Sunday, February 5, 2012

2/6/12—Unbagging Our Baggage

Today's Draw: The World from Beth Seilonen's Awaken deck. Were you ever told to leave things from the past in the past? Have you packed all your baggage away and said good riddance to it once and for all? Or are you proud of surviving the stupid and the horrible and don't care who knows about it?

Beth Seilonen is probably the most prolific deck artist out there. She creates mostly small-quantity, limited edition, majors only decks. This Awaken deck is only 1 of 13. It is a companion to her Awareness deck, that I also have. If you visit her etsy shop, you can snag a copy of her Fishy Tarot, which is a full 78-card deck. I have that one and love it. She has also recently published a mass-market 78-card deck called Tarot Leaves.

The World card is about a successful completion of a cycle. But something Beth said in her interpretation of this card makes me think about how each of us is the sum total of everything we've ever done. So you are not your most recent failure or success. You're not your career. Or your state of parenthood. Or that jail term you served back in the '80s. Nor are you merely the "saved" person you've become. You're all of it, good and bad, shameful and triumphant.

Sometimes we tend to look at ourselves—or present ourselves—through a particular lens. Some of us still carry the characterizations that were placed on us as children when we've completely changed that part of ourselves. Some may re-write history, preferring not to own the mistakes we've made in the past. Some dwell on a mistake they made 20 years ago as if it's all they are. 

We talk about our "baggage" like it's something unmentionable when, in fact, it's our personal history and every bit a part of who we are today as anything else that's happened in our lives. It shouldn't define us. Nor should it be shoved aside.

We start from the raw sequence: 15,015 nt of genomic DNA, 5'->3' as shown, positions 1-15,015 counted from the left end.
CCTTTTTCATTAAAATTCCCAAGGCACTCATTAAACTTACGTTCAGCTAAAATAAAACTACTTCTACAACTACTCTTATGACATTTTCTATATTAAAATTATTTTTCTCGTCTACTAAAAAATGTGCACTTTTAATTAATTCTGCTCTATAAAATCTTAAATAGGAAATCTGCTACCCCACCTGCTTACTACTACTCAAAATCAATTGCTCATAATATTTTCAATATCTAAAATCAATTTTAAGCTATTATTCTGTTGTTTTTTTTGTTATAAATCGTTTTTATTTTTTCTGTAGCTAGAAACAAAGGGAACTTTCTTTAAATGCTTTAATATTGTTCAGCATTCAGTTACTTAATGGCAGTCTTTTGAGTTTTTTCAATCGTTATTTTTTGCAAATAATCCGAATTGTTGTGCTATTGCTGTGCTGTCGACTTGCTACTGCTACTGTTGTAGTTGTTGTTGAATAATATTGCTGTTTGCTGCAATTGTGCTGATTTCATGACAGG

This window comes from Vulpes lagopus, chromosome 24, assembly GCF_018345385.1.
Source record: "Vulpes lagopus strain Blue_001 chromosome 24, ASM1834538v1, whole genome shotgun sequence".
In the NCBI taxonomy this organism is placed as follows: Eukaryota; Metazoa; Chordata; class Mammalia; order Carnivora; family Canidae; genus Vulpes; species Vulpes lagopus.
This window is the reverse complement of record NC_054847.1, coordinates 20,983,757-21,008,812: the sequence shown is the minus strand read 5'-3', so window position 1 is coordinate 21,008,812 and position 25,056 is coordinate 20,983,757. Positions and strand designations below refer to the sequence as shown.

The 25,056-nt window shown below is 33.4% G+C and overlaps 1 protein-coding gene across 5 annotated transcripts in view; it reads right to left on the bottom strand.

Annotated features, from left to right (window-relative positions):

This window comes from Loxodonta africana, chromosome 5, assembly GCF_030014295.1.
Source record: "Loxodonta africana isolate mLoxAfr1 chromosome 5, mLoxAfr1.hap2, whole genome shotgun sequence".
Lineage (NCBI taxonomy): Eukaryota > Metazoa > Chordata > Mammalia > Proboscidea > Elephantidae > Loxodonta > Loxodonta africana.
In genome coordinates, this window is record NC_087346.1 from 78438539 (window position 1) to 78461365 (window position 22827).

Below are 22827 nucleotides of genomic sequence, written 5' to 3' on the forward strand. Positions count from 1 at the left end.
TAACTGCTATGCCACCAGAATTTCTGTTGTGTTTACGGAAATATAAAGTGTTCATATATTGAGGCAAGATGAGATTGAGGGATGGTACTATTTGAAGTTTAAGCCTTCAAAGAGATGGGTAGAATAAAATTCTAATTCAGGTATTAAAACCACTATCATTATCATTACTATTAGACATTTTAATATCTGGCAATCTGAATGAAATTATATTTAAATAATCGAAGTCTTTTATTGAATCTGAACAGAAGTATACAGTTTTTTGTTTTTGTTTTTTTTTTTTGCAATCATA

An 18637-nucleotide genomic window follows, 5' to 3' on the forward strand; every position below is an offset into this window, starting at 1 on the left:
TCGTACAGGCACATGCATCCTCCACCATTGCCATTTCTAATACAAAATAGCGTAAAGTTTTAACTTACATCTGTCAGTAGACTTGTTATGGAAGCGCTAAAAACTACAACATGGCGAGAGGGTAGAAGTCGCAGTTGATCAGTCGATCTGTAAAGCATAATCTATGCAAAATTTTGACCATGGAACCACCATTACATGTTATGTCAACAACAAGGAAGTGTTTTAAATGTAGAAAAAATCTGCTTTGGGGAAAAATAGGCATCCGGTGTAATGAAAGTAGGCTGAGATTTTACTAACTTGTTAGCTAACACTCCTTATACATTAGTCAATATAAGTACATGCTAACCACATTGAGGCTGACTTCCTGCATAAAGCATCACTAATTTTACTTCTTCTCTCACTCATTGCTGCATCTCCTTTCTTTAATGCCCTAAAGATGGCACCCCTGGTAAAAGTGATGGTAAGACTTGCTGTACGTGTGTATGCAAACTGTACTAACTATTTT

Most, if not all of us, have experienced some sort of trauma in our lives. At the time of our trauma, it became who we were at that time. Then people got tired of us being that way and we were sent off to deal with any lingering issues by ourselves. Over time, that became part of our baggage and we were told not to bring it up if we wanted to keep a lover, for example. So we bury these little bundles of shame further and further back in our psyche in an effort to forget it ever happened, because that's what makes the people around us feel more comfortable. And when we think about that stuff today, we feel bad, like we should be over it already.

But here's the thing, as long as we view these events as something "bad" or to be kept in silence, we allow them to hold power over hold us hostage. When we deny something in our shadow, we deny the lessons, the experience, the influence and the gift it offered to our lives. As long as we hold it at arm's length—whether our excuse is that we should be over it or we don't want to give it power—we allow it to hold us down. We're fighting against it instead of accepting it. Healing and integration happen in cycles and layers just like everything else. So it's normal it would come up for review now and again. It's normal that things we see or do would trigger its memories within us. 

And if we never share our baggage with a lover or a friend, for example, then we're really holding intimacy at bay. We're saying, "love me for what I choose to show you", rather than "love me for who really I am". We never get the kind of understanding and acceptance we're really looking for in life. 

So consider what you may be denying in your life. What fears are you running away from? 
What gifts have you refused to accept? If you're always looking at your life through a lens of your shortcomings, how can you expect to find self love? And if you're always looking at your life through a lens of your triumphs, then you'll always be chased by the demons of your shortcomings. Only when we integrate all that we are, without shame or denial, can we truly shed the things that hold us back and move forward in the confidence of our true selves.


  1. I've heard several times (and am finally beginning to believe) that we never "get over" anything, that it's a myth, but that we can learn to work through it, with it, around it. So, that's my goal this lifetime: through, with, around. But over? P'shaw!

    1. That's interesting. I've never heard that, but now that I do, it rings true. How nice to have "permission" not to fully get over something! More of what I've heard in my live is "move on" or "you shouldn't let that get to you". I think those people are either hypocrites or denyers. It just seems like a lot of people don't want you to feel what you need to feel.